Richard Steel leaves Newham CIO post

Former Socitm president Richard Steel is stepping down from his role as CIO of Newham leaving behind a legacy of IT leadership in local government.

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Former Socitm president Richard Steel is stepping down from his role as CIO of Newham, leaving behind a legacy of IT leadership in local government.

Steel moved to Newham Council from Morgan Grenfell (now Deutsche Bank).in 1989, where he undertook a number of IT management roles before becoming the chief information officer.

His tenure as CIO was marked by a determination to CIO deploy the best available technology, to deliver the best possible public services to the inhabitants of one of the UK’s poorest boroughs.

As part of that process, in 2003, Steel ran a competitive tender with Windows against Linux for Newham. Not only did Steel get Microsoft to pay for £500,000 of external consultancy for the council, but the eventual deal he brokered with Microsoft, helped pave the way for deep license discounts across the wider public sector.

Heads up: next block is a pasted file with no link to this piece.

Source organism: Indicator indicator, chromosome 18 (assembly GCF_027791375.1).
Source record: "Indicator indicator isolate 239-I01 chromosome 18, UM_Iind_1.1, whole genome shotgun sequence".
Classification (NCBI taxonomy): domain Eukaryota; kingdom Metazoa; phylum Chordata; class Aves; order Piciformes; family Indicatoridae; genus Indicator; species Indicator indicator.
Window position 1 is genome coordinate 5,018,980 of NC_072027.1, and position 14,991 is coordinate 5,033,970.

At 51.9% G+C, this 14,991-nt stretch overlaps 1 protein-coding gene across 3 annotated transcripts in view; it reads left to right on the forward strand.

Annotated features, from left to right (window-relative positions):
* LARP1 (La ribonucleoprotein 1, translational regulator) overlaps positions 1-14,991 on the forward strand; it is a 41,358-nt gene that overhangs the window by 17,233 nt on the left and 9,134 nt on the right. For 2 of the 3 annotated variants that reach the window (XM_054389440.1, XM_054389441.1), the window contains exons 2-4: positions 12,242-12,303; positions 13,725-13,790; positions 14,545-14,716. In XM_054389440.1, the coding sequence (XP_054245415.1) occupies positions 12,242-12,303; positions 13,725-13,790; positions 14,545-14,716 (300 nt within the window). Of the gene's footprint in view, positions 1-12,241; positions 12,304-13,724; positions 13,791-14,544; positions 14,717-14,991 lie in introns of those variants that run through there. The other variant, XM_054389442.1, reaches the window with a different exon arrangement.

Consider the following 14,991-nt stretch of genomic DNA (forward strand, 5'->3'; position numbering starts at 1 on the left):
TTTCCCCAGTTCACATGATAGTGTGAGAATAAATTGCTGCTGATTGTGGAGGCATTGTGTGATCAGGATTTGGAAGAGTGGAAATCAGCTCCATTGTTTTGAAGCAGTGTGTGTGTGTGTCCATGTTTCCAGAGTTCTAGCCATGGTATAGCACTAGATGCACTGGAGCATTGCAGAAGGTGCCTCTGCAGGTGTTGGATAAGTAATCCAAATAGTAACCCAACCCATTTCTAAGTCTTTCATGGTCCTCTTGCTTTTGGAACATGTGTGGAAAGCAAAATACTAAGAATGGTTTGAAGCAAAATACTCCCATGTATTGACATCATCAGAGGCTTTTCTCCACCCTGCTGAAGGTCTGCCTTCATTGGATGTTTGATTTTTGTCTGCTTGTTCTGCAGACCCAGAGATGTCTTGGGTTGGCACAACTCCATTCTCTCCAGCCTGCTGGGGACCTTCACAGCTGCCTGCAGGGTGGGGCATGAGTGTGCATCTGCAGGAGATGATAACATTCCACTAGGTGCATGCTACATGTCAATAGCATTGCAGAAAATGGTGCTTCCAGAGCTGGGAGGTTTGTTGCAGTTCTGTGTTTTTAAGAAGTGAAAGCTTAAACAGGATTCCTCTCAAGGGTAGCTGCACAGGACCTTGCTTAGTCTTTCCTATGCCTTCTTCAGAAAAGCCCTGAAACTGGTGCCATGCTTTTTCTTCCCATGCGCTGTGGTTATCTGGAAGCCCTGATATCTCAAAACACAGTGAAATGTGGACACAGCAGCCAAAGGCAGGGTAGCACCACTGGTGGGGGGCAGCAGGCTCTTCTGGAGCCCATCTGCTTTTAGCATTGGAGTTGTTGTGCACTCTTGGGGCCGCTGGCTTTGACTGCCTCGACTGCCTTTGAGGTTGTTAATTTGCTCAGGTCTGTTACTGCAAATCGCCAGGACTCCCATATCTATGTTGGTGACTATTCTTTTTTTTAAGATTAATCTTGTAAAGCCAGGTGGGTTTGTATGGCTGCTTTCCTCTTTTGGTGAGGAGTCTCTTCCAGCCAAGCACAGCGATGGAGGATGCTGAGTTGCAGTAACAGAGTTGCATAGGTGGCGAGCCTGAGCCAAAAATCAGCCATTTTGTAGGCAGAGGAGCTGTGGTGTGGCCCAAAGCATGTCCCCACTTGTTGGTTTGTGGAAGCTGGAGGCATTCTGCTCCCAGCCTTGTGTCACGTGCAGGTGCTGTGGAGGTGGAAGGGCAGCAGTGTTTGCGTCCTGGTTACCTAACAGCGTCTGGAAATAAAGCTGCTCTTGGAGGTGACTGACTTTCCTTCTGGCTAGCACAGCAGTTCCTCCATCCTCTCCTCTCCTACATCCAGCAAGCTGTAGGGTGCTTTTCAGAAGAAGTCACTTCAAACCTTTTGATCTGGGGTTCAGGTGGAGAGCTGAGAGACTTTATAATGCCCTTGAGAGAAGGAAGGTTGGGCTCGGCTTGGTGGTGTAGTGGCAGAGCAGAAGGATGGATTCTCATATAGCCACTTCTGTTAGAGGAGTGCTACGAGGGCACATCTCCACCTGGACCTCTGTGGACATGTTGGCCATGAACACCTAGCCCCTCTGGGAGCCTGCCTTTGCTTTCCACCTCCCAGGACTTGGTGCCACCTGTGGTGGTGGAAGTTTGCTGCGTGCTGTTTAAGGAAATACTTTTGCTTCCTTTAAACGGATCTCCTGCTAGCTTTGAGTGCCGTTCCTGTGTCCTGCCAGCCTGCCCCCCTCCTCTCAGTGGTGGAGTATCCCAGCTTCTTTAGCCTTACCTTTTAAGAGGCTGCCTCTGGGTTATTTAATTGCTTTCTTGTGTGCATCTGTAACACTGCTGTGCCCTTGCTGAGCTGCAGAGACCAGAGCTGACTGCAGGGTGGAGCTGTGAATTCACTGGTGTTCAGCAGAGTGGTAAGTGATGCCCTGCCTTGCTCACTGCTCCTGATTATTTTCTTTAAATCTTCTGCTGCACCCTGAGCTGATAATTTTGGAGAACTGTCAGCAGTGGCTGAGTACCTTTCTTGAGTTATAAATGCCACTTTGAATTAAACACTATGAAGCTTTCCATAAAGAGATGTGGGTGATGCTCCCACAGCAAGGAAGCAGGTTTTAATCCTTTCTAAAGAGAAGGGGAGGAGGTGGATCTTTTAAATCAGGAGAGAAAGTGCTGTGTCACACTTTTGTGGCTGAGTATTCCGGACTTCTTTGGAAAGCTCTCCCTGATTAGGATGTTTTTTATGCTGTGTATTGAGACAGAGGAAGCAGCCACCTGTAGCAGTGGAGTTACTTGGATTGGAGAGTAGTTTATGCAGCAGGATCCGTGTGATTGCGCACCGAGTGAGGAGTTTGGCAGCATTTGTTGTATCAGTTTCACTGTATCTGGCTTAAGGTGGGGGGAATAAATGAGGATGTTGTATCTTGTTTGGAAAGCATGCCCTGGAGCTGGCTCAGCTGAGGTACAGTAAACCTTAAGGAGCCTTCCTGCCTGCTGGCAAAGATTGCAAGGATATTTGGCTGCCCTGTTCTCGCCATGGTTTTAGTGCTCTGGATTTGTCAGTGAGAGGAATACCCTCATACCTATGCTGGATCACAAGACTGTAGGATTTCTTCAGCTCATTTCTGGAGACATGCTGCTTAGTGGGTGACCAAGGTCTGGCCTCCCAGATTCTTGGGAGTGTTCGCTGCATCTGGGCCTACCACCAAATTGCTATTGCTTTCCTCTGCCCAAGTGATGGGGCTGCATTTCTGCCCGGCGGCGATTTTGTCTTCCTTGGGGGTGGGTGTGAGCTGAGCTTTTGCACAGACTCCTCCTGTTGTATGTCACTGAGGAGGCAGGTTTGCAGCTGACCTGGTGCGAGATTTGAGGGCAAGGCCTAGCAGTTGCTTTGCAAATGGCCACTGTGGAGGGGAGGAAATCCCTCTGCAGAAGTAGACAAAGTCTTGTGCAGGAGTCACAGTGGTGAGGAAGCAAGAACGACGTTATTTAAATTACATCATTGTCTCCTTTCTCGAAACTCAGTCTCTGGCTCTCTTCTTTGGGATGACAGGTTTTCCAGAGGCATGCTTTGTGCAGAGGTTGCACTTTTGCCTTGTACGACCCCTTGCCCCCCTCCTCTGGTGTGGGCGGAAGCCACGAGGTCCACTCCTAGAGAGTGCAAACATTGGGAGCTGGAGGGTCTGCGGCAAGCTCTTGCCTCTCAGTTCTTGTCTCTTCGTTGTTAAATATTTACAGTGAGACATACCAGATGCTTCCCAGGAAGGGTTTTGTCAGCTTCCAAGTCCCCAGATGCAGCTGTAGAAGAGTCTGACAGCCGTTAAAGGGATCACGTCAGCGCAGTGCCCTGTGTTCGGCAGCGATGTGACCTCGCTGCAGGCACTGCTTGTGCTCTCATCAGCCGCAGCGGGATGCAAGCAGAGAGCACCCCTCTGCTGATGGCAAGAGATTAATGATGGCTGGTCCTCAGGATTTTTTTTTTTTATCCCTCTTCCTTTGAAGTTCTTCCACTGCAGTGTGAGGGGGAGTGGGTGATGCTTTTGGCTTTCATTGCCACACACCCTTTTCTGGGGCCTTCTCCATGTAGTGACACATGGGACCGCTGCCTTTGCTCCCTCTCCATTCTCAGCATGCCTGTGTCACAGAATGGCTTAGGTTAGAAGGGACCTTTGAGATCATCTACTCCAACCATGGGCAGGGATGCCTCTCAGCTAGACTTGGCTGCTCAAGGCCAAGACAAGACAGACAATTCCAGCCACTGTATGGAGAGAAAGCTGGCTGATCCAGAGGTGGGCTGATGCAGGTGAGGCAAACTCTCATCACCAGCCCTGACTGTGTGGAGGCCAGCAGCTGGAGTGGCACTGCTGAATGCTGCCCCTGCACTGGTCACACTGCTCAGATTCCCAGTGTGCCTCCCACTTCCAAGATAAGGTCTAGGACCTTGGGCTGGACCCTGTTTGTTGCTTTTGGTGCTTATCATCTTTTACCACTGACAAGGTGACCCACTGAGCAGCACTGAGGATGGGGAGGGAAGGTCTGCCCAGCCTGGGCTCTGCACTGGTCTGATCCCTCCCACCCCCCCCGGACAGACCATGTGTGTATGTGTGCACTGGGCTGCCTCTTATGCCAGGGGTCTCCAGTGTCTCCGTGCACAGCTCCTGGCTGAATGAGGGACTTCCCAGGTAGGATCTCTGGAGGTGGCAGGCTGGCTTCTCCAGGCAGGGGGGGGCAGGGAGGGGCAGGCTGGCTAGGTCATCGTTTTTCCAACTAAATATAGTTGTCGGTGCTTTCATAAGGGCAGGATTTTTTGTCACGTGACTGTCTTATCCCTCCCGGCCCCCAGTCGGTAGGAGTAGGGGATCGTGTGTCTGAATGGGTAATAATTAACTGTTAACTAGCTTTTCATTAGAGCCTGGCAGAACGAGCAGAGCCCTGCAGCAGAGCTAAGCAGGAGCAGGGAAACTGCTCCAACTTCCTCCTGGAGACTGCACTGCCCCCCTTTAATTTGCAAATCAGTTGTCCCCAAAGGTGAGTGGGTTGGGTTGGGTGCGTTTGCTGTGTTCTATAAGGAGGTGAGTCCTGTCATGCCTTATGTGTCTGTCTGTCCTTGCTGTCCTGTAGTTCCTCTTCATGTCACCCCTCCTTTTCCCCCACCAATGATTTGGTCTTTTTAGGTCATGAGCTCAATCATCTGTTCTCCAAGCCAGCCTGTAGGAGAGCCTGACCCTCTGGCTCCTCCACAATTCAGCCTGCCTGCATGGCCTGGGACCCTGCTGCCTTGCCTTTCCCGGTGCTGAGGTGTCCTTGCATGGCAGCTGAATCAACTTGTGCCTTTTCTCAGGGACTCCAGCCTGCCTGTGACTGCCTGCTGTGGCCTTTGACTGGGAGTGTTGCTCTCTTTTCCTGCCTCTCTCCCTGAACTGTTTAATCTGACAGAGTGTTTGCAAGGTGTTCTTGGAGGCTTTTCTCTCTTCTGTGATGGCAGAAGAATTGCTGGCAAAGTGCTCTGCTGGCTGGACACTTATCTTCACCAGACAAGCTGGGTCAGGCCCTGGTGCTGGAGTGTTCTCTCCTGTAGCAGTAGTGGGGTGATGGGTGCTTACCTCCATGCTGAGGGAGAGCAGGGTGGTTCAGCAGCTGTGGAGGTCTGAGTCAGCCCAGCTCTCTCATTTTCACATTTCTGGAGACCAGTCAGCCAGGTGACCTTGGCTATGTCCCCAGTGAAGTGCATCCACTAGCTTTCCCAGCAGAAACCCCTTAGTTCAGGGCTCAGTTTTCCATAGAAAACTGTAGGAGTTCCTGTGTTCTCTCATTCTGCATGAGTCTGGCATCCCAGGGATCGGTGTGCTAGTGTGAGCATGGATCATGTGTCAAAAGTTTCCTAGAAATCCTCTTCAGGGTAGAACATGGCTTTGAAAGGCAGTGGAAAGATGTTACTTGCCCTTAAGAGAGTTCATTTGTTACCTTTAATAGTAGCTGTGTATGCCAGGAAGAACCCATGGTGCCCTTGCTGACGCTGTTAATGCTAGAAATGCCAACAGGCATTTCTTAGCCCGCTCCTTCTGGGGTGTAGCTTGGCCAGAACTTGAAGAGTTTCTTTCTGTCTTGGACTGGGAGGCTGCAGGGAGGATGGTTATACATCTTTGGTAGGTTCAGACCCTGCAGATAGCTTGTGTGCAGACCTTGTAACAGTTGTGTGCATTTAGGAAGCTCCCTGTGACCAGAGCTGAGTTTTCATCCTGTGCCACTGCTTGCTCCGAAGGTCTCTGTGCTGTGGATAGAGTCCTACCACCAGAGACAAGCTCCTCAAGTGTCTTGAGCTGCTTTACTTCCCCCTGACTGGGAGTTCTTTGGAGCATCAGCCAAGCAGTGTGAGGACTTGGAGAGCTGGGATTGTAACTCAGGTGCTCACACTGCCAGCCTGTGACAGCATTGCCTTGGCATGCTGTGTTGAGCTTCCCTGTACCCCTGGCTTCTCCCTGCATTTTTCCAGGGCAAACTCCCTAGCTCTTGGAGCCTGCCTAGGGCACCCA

Under Steel's management, Newham reached the government's online service delivery targets of putting services on the internet almost two years ahead of the 2005 schedule and as CIO, he steered the council's ICT strategy to put it on track for the London 2012 Olympics.

In 2005, he won the 'Public Sector CIO of the Year' award at the UK Technology, Innovation and Growth awards.

For the past year, Steel served as president of the public sector IT managers association, Socitm where he managed an ambitious change programme, which saw the body work more closely with central government.

With Steel at the helm, Socitm wasa driving force in the creation of a Local Government CIO Council, which represents the views of local government to the main Government CIO Council.

After almost 20 years in public sector IT, Steel announced his resignation in his blog. "I’ve loved my time with Newham, and been very proud of its ICT service. As Socitm’s president I got to see, or hear about, all sorts of Council organisations, but few could match Newham’s ICT accomplishments."

The blog continued: "Even so, it was going to be difficult returning to local government bureaucracy after such a different year, and with such a talented team in Newham demonstrating that they can do very well without me, thanks very much, it somehow seemed unfair, in any case, to return and cramp their style. Many congratulations to Geoff [Connell, acting CIO, Newham Borough] and the team on doing such a great job."

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